Case study 1: analysis of over-the-counter drug product illustrating method migration from HPLC to fast LC and UHPLC: This case study on method migration (conversion) of an existing stability-indicating HPLC method of an over-the-counter (OTC) drug product to fast LC and UHPLC illustrates the performance gain (speed and resolution) achievable and potential issues at each stage of method enhancement using small-particle columns.

Figure 1 shows an HPLC chromatogram of an OTC analgesic tablet (existing method using a 250 mm × 4.6 mm, 5-μm dp column) showing peaks from three active pharmaceutical ingredients (API ), acetaminophen, caffeine, and acetylsalicylic acid, and a degradant (salicylic acid) in 21 min. Column efficiency (N = 19,800) and USP resolution (Rs = 1.0) of the critical pair are also shown in the chromatogram. It can be observed that the column is well-matched to the HPLC system as the effect of instrument related dispersion is negligible (plate counts of acetaminophen, an early eluted peak, and acetylsalicylic acid are similar).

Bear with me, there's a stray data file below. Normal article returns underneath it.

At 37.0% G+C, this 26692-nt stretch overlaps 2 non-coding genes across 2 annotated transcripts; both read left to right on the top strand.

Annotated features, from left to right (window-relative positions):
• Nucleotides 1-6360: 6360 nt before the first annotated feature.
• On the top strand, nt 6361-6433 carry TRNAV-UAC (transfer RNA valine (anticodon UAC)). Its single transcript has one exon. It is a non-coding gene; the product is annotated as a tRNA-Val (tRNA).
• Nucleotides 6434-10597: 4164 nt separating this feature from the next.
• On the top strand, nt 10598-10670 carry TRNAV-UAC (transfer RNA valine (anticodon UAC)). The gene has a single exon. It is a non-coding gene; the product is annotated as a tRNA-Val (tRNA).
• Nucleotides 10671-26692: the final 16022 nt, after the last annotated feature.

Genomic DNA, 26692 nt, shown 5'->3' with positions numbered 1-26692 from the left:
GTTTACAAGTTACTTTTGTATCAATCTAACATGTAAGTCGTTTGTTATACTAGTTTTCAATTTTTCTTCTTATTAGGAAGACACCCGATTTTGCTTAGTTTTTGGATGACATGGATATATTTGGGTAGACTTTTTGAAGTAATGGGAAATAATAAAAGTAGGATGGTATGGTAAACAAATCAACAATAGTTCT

Figure 1

Figure 2 shows the separation of the same tablet extract achieved in 3 min using a fast LC column (50 mm × 4.6 mm, 3.5-μm dp, N = 6000). A lower-solvent-strength mobile phase was used to provide better peak resolution and to compensate for the shorter and lower-efficiency column. Substantial efficiency losses were observed for early eluted peaks (N = ~3100 for the first peak vs. 5300 for the last peak) due to extracolumn dispersion from the HPLC system and the small column void volume (0.5 mL). Figure 2 represents the typical fast LC performance level achievable for relatively simple mixtures using conventional HPLC equipment (19).

Figure 2